Albeit several reminders were sent, the response rate from the online survey was unsatisfactorily low. This is a limitation of the study which also suggests that we do not have the full picture of decision-makers’ perspectives in the Philippines. Possible reasons for the low response rate may include limited access to the internet in certain areas, the lack of time for potential respondents to consult and respond to their emails given their heavy workload, or simply the lack of interest from certain decision-makers to participate. Local politicians were under-represented despite this study having been endorsed by the DOH regional office. Further studies may therefore consider implementing the survey via phone calls, or even face-to-face, as this might increase the response rate, although such will require more time and resources, while accessing politicians and getting them to participate is often easier said than done. Expanding from this study, it would be interesting to see if subsequent and larger surveys would reveal a different pattern of preferences should more politicians participate as they, we hypothesize, might likely express a desire to maintain devolution.
Decentralization is a process which several countries have chosen to undertake. The fact that decision-making authority now belongs to local levels after decentralization or devolution may be a desired outcome in itself. However, as suggested by our study in the Philippines, this transfer does not necessarily ensure that effective decisions for local health services are made. Rather than re-centralize, a policy option for the Philippines includes emphasizing the role of the central government in exercising its regulatory oversight over local governments to minimize political interference in decision-making and to protect the welfare of local government technical staff.
Decentralization or devolution of health services, whether in the Philippines or elsewhere, must not only be satisfied with the outcome that local levels have been granted the space to make decisions for themselves. Given the many actors at local levels, who should decide for health services? Pursue decentralization indeed—but it’s critical to ensure that those who were granted with the decision space actually make decisions for the various functions with adequate capacities and are able to grasp the importance of health services.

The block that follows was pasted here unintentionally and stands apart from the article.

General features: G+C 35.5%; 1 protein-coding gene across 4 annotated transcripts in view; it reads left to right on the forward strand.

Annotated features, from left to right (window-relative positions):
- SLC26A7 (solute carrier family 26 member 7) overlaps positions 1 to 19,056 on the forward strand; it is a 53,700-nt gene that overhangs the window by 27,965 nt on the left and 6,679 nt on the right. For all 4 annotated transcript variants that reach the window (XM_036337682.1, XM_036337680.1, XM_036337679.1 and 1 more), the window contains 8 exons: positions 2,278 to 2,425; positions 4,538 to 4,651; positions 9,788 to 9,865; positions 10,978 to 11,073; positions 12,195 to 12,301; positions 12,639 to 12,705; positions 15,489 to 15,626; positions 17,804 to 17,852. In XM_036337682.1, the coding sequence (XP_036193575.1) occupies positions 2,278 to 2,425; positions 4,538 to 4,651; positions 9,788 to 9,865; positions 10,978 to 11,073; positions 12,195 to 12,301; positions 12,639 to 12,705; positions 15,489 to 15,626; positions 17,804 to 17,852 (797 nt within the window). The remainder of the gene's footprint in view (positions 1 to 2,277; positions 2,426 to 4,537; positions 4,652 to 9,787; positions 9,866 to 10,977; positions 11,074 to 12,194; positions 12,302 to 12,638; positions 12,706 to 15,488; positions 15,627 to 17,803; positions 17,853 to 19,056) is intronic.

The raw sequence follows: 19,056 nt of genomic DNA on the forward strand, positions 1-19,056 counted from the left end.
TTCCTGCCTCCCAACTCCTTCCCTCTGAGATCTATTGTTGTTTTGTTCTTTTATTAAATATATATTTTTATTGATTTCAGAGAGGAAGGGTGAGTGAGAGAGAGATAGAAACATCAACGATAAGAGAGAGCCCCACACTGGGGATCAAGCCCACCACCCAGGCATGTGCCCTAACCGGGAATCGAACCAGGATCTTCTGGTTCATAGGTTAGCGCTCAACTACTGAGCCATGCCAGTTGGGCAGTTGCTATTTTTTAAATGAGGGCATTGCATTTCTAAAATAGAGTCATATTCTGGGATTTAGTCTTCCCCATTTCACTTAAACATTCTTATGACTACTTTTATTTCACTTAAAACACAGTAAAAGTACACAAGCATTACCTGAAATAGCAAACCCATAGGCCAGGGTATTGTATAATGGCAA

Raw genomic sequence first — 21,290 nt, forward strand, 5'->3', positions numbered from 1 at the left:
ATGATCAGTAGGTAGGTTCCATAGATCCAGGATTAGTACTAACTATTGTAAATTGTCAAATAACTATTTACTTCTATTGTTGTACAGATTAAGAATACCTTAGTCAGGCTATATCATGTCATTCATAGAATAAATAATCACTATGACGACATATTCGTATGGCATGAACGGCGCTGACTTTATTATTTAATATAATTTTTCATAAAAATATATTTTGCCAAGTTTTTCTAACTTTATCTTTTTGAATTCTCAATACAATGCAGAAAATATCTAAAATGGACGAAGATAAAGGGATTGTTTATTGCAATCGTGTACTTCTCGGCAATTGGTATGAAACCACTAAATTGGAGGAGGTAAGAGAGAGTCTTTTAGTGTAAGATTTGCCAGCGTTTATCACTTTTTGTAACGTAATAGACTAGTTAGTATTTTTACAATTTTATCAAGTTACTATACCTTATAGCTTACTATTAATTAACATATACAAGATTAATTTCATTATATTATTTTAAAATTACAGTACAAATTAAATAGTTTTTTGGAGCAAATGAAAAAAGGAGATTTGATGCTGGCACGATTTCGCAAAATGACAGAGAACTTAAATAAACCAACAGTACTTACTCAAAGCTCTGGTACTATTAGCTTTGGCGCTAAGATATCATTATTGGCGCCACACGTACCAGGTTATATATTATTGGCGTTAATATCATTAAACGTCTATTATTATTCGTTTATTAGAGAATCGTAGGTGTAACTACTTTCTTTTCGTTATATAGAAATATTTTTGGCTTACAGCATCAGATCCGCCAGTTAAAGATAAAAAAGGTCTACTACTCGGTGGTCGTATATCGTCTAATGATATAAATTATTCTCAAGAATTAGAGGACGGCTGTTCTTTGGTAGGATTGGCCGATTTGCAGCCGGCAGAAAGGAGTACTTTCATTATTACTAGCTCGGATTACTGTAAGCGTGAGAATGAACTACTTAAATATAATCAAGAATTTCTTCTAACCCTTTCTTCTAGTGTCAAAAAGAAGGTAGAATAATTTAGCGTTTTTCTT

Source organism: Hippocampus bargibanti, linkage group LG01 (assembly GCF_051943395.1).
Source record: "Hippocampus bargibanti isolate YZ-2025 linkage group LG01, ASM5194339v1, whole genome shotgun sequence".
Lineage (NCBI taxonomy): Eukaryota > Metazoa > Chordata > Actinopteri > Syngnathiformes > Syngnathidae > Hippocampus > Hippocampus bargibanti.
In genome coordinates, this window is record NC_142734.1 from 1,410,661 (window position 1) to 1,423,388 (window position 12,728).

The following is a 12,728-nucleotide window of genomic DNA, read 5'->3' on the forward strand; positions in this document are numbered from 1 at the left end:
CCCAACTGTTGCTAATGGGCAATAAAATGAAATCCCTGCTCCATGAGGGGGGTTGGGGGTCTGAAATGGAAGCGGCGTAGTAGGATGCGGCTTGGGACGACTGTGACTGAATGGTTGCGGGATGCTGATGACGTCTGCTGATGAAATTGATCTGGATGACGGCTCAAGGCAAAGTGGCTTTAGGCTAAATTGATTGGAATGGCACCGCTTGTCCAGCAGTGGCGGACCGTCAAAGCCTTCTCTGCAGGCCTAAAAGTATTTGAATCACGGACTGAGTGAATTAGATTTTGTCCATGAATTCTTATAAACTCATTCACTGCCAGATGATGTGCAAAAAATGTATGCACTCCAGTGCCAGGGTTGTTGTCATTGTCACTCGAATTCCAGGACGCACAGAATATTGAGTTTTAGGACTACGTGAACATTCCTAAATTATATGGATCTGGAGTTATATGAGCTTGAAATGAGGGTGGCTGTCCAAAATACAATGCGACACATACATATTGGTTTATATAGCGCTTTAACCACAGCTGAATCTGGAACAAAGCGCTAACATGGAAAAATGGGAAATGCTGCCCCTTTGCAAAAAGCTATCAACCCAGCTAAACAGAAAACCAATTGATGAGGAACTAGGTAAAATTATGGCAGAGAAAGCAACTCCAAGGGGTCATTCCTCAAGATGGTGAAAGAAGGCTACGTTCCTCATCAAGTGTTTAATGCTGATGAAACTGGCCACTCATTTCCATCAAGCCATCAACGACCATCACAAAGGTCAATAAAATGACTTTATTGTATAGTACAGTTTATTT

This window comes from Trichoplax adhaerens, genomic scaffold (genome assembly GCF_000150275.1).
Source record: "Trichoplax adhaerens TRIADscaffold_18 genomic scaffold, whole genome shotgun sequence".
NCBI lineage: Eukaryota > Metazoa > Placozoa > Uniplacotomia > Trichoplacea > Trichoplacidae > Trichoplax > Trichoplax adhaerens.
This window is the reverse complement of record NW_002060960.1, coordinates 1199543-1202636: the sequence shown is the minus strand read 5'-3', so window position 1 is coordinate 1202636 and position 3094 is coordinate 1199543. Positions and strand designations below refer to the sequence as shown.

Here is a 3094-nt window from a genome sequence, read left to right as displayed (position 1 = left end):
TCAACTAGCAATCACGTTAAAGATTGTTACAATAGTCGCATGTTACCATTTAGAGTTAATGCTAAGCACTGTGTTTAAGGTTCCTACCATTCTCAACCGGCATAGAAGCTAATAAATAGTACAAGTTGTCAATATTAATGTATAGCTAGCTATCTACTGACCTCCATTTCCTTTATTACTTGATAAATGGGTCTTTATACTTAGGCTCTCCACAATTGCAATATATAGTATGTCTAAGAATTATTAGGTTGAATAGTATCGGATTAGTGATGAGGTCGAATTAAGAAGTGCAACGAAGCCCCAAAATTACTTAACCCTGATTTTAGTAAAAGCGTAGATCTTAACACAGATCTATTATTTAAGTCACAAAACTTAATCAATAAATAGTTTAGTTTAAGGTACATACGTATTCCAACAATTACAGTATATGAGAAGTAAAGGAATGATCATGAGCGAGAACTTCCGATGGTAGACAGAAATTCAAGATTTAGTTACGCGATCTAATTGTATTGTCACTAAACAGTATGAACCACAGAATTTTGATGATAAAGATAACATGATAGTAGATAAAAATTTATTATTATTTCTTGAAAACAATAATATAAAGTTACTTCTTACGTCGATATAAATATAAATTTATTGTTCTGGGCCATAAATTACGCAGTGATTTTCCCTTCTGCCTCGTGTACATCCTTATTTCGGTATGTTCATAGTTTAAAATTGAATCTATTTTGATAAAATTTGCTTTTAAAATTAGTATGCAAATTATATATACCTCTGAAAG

Development Management Officer
Department of Health
Doctors to the Barrios
Health Facilities Enhancement Program
Local Health Board
Low- and Middle-Income Countries
Maintenance and Other Operating Expenses
Nurse Deployment Program
Public Health Associate
Philippine Health Insurance Corporation
Rural Health Unit
Tuberculosis, Directly-Observed Treatment, Short-Course
United States Dollar
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We thank Dr. Myrna Cabotaje and the staff of the Philippine Department of Health Center for Health Development 1 (DOH CHD 1) for supporting this study and providing access to records.
HJL was supported by a Swiss Government Excellence Scholarship (2015.0710), with additional support provided by Freiwillige Akademische Gesellschaft (FAG) of Basel. Both funding agencies had no role in designing the study, collection of data and analysis, decision to publish, and preparation of the manuscript.
Ethics approval and consent to participate
All study participants were provided with an informed consent form (ICF) and gave their consent in written format prior to participation. The ICF and the research protocol were reviewed and approved in Switzerland by the Ethikkommission Nordwest- und Zentralschweiz (EKNZ 2016–00738) and in the Philippines by the National Ethics Committee (NEC 2016–013).
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Liwanag, H.J., Wyss, K. Who should decide for local health services? A mixed methods study of preferences for decision-making in the decentralized Philippine health system. BMC Health Serv Res 20, 305 (2020). https://doi.org/10.1186/s12913-020-05174-w
- Decision making
- Health policy
- Mixed methods
- Public health administration